CDC Recommendations for Avoiding H3N2

  • Children younger than age five, persons aged 65 or older, those with weakened immune systems and pregnant women should avoid contact with pigs this summer.
  • Avoid contact with animals that appear ill.
  • Wash hands with soap and running water after contact with pigs.
  • Don’t bring food, drink or baby items (pacifier, stroller, etc.) into areas with pigs.
  • Wear gloves, face masks and other protective clothing when handling pigs.

So enjoy the fair, but stay aware!

For more information on safe exposure to farm animals please see:
http://www.cdc.gov/healthypets/spotlight_an_exhbts.htm

Ralph Morris, MD, MPH, is a Physician and Preventive Medicine and Public Health official living in Bemidji, MN.

2010-2011 Flu Season: Getting Ready

Monday, November 22nd, 2010

InFLUenza is a contagious, respiratory illness caused by influenza viruses. It can be mild, but in its severe form can lead to death. Older adults, young children and people with certain health conditions, are at high risk for serious flu complications. The best way to prevent the flu is by getting vaccinated each year.

Last year (the 2009-2010 flu season), a new and very different flu virus called 2009 H1N1 spread worldwide causing the first flu pandemic in more than 40 years. During this flu season, experts at the Centers for Disease Control and Prevention (CDC) expect the H1N1 virus to cause illness again. However, unlike the vaccine available last year, the 2010-2011 flu vaccine specifically protects against the H1N1 virus and two additional influenza viruses.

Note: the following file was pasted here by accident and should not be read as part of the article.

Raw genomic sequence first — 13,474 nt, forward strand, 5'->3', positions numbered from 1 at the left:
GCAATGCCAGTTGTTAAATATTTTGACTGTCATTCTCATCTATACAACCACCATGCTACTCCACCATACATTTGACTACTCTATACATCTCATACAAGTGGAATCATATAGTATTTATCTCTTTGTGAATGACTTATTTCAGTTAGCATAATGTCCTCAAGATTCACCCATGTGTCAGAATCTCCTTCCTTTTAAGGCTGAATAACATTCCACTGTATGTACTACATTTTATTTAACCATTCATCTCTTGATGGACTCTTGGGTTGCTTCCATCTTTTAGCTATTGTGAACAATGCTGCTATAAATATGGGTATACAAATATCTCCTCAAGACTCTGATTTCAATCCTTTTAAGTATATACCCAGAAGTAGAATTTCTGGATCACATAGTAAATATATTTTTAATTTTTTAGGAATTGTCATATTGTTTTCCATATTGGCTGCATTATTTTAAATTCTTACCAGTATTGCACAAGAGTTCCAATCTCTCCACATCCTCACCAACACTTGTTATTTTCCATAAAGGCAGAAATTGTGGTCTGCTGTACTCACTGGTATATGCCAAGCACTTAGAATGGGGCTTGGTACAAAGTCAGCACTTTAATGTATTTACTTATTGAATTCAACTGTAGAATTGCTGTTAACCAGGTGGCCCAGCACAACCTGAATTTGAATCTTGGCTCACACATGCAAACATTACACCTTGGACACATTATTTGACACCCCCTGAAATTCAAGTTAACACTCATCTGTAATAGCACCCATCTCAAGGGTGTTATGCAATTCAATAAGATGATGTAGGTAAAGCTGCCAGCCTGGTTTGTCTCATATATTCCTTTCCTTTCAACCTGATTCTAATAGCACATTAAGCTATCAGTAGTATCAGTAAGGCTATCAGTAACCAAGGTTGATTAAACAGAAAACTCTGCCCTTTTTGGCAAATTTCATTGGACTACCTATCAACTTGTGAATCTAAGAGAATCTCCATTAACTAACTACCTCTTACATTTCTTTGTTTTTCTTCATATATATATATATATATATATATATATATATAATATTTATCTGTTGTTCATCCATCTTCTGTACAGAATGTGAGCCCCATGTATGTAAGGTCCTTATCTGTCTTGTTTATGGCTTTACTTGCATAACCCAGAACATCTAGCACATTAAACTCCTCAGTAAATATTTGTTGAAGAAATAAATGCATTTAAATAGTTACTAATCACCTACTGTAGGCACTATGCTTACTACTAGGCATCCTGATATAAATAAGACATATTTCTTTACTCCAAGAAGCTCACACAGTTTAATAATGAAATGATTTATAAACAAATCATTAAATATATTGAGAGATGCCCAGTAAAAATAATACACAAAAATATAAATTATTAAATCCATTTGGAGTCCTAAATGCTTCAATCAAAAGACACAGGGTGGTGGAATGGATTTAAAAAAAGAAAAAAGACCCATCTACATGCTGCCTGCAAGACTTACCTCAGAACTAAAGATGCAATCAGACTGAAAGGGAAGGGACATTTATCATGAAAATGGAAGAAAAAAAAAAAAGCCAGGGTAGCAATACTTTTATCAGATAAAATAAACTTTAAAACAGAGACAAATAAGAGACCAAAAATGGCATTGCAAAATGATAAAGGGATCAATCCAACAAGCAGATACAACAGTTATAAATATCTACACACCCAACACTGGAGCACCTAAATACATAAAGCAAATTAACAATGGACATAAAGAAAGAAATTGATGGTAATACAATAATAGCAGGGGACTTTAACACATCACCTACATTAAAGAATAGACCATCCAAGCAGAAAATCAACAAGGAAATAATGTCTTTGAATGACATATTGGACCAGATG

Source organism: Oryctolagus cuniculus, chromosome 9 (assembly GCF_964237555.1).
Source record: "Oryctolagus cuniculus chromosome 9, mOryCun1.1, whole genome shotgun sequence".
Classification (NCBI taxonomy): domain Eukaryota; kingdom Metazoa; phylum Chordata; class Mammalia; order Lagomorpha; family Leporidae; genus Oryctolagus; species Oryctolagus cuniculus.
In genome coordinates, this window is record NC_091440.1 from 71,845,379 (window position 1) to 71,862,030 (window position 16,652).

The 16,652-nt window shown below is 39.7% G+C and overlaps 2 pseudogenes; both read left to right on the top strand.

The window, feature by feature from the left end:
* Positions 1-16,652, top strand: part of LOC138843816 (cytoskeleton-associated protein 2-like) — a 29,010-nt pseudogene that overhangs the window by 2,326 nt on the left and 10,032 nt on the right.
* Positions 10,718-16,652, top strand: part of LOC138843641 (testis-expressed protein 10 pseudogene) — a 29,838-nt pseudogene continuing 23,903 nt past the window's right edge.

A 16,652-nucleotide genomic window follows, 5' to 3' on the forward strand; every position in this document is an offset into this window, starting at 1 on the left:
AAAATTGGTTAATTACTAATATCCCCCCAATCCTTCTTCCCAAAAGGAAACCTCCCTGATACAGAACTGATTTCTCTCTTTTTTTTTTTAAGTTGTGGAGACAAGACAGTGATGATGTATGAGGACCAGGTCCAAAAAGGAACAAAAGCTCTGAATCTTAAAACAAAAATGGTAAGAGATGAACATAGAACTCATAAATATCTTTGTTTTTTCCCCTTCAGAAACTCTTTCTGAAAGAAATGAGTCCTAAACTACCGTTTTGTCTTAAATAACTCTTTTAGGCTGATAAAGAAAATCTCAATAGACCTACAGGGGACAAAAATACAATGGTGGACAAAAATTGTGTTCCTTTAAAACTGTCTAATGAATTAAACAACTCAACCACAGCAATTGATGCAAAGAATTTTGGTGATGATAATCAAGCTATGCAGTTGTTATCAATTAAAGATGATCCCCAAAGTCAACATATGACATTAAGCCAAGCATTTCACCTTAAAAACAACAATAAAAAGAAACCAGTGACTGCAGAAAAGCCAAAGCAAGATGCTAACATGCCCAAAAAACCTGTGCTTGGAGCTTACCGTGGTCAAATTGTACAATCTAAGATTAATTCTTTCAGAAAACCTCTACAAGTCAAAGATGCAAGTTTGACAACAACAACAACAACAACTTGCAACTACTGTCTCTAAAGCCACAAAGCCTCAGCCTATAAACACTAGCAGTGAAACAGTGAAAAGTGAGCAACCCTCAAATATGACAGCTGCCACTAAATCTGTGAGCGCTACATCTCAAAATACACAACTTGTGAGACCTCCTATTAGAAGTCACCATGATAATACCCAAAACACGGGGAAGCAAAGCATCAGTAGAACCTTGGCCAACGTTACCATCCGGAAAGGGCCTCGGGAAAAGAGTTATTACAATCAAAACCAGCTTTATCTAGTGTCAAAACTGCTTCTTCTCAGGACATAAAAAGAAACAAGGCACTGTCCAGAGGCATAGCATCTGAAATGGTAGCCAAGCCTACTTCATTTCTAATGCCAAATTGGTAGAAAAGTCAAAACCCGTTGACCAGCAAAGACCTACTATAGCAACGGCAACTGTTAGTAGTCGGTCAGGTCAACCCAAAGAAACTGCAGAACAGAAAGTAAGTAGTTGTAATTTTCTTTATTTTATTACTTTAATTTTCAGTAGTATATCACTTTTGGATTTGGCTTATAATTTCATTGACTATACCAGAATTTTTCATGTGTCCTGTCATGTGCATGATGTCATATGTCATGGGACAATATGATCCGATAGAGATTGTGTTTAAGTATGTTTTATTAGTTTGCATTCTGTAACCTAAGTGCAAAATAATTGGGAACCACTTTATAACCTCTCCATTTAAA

The CDC’s Advisory Committee on Immunization Practices (ACIP) voted to expand influenza vaccination recommendations for the 2010-2011 flu season to include all persons 6 months of age and older who do not have a contraindication to the vaccine. The recommendations are intended to remove barriers to flu immunization, such as the need to determine whether each person has a specific indication for vaccination and protect as many people as possible against the dangers of the flu.